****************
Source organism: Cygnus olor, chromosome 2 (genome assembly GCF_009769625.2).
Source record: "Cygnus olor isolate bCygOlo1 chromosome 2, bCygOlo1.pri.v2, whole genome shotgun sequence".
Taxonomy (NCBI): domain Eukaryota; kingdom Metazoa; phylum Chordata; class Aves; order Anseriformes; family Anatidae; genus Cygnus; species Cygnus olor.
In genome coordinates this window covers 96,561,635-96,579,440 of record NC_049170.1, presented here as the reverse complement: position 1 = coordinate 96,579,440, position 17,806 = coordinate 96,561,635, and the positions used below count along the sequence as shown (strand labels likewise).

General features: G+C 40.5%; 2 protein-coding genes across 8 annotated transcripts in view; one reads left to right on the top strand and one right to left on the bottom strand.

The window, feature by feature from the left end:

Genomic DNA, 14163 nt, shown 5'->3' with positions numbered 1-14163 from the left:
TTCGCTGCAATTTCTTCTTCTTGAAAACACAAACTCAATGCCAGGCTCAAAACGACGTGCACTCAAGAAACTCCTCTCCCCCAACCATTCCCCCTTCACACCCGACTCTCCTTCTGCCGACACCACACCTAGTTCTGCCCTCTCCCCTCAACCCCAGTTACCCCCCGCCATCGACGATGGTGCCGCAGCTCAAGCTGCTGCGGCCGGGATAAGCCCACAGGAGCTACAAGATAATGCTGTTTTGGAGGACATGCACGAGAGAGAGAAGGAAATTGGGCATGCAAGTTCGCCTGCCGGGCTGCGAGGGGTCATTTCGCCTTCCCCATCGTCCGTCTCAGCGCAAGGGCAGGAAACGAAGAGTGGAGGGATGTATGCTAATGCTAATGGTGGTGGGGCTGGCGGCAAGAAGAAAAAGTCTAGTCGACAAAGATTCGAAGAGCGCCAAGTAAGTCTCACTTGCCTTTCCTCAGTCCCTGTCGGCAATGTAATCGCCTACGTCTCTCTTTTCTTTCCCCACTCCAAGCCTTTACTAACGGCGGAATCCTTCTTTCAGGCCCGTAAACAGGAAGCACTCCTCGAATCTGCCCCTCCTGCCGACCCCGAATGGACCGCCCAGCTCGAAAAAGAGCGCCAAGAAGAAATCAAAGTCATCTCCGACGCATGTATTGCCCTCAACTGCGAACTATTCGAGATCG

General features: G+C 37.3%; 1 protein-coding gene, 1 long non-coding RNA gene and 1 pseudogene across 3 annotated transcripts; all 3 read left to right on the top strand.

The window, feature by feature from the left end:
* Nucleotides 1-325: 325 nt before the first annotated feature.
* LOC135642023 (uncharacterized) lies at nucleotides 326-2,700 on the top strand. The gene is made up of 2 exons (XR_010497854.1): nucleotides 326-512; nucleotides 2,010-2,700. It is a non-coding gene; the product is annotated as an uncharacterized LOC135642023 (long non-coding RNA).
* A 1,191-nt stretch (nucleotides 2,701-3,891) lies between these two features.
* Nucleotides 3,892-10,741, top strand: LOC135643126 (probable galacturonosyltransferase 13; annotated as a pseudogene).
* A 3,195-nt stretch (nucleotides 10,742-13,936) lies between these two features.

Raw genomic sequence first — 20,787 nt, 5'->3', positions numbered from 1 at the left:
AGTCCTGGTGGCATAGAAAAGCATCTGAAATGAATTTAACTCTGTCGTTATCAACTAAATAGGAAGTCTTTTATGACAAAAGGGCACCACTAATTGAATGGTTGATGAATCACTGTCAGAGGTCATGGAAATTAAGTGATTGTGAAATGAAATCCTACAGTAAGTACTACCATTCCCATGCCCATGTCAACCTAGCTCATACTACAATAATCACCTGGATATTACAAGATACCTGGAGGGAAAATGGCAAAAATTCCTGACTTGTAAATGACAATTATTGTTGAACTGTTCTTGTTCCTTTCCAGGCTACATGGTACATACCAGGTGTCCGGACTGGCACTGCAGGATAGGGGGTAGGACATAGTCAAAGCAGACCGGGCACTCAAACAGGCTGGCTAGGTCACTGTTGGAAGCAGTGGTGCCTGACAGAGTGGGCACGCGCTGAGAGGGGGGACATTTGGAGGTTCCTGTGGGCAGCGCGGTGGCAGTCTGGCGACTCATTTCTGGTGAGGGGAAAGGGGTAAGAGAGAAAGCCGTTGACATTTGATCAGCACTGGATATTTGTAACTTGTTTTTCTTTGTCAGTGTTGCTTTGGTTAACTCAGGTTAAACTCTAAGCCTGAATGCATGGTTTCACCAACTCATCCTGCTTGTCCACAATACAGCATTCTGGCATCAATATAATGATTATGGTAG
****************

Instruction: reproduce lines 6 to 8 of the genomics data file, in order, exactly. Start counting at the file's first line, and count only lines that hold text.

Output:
The window, feature by feature from the left end:

Genomic DNA, 14163 nt, shown 5'->3' with positions numbered 1-14163 from the left:
TTCGCTGCAATTTCTTCTTCTTGAAAACACAAACTCAATGCCAGGCTCAAAACGACGTGCACTCAAGAAACTCCTCTCCCCCAACCATTCCCCCTTCACACCCGACTCTCCTTCTGCCGACACCACACCTAGTTCTGCCCTCTCCCCTCAACCCCAGTTACCCCCCGCCATCGACGATGGTGCCGCAGCTCAAGCTGCTGCGGCCGGGATAAGCCCACAGGAGCTACAAGATAATGCTGTTTTGGAGGACATGCACGAGAGAGAGAAGGAAATTGGGCATGCAAGTTCGCCTGCCGGGCTGCGAGGGGTCATTTCGCCTTCCCCATCGTCCGTCTCAGCGCAAGGGCAGGAAACGAAGAGTGGAGGGATGTATGCTAATGCTAATGGTGGTGGGGCTGGCGGCAAGAAGAAAAAGTCTAGTCGACAAAGATTCGAAGAGCGCCAAGTAAGTCTCACTTGCCTTTCCTCAGTCCCTGTCGGCAATGTAATCGCCTACGTCTCTCTTTTCTTTCCCCACTCCAAGCCTTTACTAACGGCGGAATCCTTCTTTCAGGCCCGTAAACAGGAAGCACTCCTCGAATCTGCCCCTCCTGCCGACCCCGAATGGACCGCCCAGCTCGAAAAAGAGCGCCAAGAAGAAATCAAAGTCATCTCCGACGCATGTATTGCCCTCAACTGCGAACTATTCGAGATCG